// Morrisons to offer safe spaces where victims of domestic abuse can contact support services
// The govt is also planning a codeword scheme, where a specific phrase could be used to alert shop workers to escape danger
// The Morrisons staff and shop workers under the govt’s plans would be specifically trained
Morrisons has become the first grocery chain to offer a safe space for domestic abuse victims as the UK Government mulls a codeword scheme to help them escape from danger.
A specific phrase could be used to alert shop workers, who have been trained to identify the key words, the Home Office said.
The news comes shortly after Morrisons said it would offer safe spaces where victims of domestic abuse can contact support services.
- Boots helps domestic abuse victims as cases rise during lockdown
- Grocery staff “should be trained” to spot abuse victims’ code words
The UK Government’s proposed codeword scheme is set to be discussed at the virtual Hidden Harms Summit, to be hosted by Prime Minister Boris Johnson today and includes government, law enforcement, victims’ charities and frontline workers among those in attendance.
“I am acutely aware that for some people home is not a safe space, and that coronavirus has brought with it additional dangers,” Johnson said.
The government is working with various groups – including the National Pharmacy Association and British Retail Consortium, plus domestic abuse charities – on the codeword scheme, according to the Home Office.
Johnson stressed the importance of supporting “the most vulnerable”, and the need to keep them safe from harm and exploitation.
“It is vital that we come together and bring all our collective expertise to ensure we are doing everything we can to support those at risk, and to help them rebuild their lives,” he said.
The codeword scheme has been championed by the Victims’ Commissioner, Domestic Abuse Commissioner and crisis support charities such as Safe Lives.
The summit is seen as a chance to drive forward action to support victims of crimes such as domestic abuse, sexual violence, child sexual abuse and modern slavery.
It is also hoped that victims may reach out for help, and experts might come up with further ways to tackle these serious issues.
New tactics to try and tackle domestic abuse – which are being piloted by police forces including Cumbria, South Wales and Sussex – are up for discussion.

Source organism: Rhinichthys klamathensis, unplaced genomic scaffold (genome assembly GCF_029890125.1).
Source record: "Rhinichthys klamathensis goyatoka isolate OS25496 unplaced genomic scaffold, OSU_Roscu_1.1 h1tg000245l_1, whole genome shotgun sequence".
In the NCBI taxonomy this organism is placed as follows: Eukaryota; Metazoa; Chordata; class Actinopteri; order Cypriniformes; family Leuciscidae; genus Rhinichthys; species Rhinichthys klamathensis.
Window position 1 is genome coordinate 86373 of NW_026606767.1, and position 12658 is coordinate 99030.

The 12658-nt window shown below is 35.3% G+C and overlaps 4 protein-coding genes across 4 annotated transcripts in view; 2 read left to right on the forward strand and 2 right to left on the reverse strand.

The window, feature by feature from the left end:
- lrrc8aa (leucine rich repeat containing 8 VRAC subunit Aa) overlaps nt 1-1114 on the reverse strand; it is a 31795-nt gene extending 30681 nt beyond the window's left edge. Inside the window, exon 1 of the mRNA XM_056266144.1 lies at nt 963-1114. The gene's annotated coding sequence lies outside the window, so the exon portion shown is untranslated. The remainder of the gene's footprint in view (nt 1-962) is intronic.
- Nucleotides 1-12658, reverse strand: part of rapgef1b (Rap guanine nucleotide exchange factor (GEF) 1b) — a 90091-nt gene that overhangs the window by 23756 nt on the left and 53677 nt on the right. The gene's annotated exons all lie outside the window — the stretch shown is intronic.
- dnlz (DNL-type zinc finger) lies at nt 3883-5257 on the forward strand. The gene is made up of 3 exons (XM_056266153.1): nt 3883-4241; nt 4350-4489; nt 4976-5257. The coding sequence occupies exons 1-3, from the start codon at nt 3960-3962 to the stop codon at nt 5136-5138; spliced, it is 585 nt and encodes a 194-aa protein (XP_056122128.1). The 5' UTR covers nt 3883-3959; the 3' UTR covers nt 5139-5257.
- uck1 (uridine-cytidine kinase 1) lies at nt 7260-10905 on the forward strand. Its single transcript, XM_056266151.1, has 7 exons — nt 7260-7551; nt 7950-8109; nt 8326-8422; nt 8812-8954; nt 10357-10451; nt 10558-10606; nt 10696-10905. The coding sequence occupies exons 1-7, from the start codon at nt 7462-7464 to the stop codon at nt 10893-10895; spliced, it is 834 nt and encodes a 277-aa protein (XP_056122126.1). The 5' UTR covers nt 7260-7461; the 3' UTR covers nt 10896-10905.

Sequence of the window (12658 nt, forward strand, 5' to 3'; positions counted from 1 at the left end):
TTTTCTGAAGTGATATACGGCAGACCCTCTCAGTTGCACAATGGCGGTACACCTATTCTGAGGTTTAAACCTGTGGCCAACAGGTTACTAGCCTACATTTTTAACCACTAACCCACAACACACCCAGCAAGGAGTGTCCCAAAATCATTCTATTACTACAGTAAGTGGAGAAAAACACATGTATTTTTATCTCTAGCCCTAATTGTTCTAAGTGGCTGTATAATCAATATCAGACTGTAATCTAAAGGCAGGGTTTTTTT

They aim to better identify those who pose the highest risk of attack and set up ways for different agencies to stop re-offending.
Yesterday, Morrisons announced it would become first supermarket chain to offer safe spaces where victims of domestic abuse could contact support services.
The Big 4 grocer said it joined forces with charity Hestia in its UK Says No More campaign because a trip to a supermarket is such a routine activity it’s unlikely to alert an abuser.
From Monday, consulting rooms in pharmacies within 117 Morrisons stores will be designated safe spaces where pharmacists – who have been specially trained – can direct those seeking help to the support they need.
The National Domestic Abuse Helpline recently reported a 25 per cent increase in calls since lockdown restrictions were introduced in late March.
Morrisons will also focus on raising awareness and understanding of domestic abuse with colleagues across all 494 stores nationwide over the coming months to ensure that every store becomes a safe space for those who need it the most.
“We want to help our customers and colleagues during this very difficult time,” Morrisons head of people Lisa Leighton said.
“We provide an environment for our colleagues where those experiencing domestic abuse feel encouraged and empowered to disclose this, and feel confident that we’ll help them get the right specialist support.
“We wanted to extend this to seek help to our customers. You are not alone. Come to our pharmacies and let our colleagues know if you need help.”
Health and beauty retailer Boots has also stepped forward to offer support for domestic abuse victims in their stores.
with PA Wires